I’m bit tired of people telling me “I LOVE the Earth, I Recycle ALL the time!”
Don’t get me wrong, friends, I love Recycling programs and throwing my excess plastic in the blue bins, too. The fact that Recycling implementation went smoothly in (most) of the United States is a huge marker of positive eco-policy implementation…BUT!! (Yes, there’s a big ol’ BUT)… Recycling covers up a whole array of much more important (easy) things people can do to be eco-conscious.
We all know the whole Reduce, Reuse, Recycle thing (you’re probably a bit tired of hearing it by now). But early into my sustainable-thought processes (literally “Sustainability 101”), one of my professors forced us to recognize that for the whole magical triangle to actually work, people should really be using it in order.
The “Reduce, Reuse, Recycle” arrow triangle, while good for labeling and marketing, the arrow triangle imagery makes it easy for consumers to think that one practice (cough, cough…RECYCLING) is just as good as the other.
While this may be unintentional, it’s easy to see how an economy full of consumers who have REDUCED their consumption and are REUSING what they have might not be a very profitable one. This begs the question… Is there a reason for the lack of promotion?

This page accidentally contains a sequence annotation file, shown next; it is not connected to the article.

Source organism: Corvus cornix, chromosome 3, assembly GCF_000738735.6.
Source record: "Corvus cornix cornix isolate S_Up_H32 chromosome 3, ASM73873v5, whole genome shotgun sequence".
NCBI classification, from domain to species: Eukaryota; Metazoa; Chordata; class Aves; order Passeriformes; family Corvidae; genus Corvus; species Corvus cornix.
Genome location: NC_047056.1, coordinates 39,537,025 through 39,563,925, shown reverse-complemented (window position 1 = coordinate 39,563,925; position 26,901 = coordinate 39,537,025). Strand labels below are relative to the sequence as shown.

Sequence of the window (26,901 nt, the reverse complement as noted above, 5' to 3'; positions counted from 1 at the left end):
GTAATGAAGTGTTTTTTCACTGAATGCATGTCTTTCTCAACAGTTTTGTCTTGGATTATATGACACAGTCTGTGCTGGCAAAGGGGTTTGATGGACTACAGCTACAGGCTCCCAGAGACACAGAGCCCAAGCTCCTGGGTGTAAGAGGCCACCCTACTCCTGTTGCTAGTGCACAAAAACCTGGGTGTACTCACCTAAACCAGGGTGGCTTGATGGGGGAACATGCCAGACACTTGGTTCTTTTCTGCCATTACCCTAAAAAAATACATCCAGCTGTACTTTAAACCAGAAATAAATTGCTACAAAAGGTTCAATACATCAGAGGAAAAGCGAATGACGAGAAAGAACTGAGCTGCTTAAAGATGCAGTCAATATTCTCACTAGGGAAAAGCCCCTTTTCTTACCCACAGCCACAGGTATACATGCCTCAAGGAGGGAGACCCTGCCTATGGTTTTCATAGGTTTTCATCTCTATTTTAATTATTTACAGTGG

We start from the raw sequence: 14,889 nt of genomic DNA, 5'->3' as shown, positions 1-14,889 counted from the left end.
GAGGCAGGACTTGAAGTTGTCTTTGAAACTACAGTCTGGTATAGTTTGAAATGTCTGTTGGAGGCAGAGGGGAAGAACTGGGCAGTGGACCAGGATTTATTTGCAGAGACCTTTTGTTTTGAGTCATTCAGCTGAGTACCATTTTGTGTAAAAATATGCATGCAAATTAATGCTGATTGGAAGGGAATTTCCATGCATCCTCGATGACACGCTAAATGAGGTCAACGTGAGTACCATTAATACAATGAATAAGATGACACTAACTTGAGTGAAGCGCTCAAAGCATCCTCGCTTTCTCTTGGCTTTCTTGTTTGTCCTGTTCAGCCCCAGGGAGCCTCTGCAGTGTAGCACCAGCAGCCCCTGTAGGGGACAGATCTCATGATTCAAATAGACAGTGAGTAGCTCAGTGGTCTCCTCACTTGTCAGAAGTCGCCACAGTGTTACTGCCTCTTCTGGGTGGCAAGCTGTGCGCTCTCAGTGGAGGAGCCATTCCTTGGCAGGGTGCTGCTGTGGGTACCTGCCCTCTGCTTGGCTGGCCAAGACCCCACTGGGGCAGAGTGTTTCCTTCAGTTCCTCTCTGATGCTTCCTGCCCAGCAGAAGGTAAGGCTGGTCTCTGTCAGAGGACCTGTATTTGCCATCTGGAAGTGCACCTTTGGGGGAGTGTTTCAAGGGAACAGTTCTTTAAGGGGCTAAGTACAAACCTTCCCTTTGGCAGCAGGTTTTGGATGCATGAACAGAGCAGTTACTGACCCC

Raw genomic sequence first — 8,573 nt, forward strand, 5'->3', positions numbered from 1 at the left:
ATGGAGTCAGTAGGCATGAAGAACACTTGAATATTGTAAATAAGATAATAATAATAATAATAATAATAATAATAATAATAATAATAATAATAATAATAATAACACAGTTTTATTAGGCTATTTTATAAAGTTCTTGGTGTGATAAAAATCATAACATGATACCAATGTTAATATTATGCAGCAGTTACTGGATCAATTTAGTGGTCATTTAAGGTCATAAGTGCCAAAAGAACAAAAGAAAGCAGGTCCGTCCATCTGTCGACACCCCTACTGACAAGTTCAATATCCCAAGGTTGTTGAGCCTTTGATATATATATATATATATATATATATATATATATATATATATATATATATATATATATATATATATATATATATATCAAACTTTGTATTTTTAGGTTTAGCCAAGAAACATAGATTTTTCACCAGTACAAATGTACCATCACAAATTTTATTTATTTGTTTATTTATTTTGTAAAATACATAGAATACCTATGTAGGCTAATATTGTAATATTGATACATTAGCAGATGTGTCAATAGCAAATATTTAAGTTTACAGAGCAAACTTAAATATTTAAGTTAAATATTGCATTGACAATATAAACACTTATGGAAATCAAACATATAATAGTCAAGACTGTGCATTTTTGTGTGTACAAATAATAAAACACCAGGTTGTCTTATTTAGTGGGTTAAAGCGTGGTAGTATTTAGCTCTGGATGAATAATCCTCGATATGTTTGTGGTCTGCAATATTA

Reducing and Reusing cannot generate any money, but there’s been an entire industry built around Recycling, according to NPR’s Planet Money. Is there a bigger reason besides environmental protection that the U.S. government or economy or industry really wanted us all to collect all of our recyclables? Who generates the profit? (I’m not going to should propaganda on this one, but I’m drawing some distinct connections.)
Awesome, Admirable Alternatives
As opposed to going on a mass Recycling spree in a plight of a sustainable lifestyle, people should really first Reduce the amount of unnecessary purchases they make, forgo their single-use Ziplock bag and paper towel habits in favor of Reusable alternatives, and Recycle items when there is no other alternative.
Yes, it’s fabulous that I recycle my Diet Snapple containers. I wouldn’t want to throw them away! But, my long-run goal is to move to a plastic free alternative that doesn’t require recycling at all.
Ever since I’ve learned the flaw in the system I’ve been making a concerted effort to align my personal sustain-a-efforts in the order above. But, as a person pursuing a literal degree in Sustainability, I recognize that most people don’t have the opportunity or even the resources to think about this. Where’s the education making it clear to the general public that these things need to happen?
If you’re a fellow eco-conscious folk, my recommendation is to do your best. Yes, legislation needs to speed up to match where Earth is at, but people who care are also so important.
SOCIAL change + INSTITUTIONAL change = REVOLUTIONS (big & small)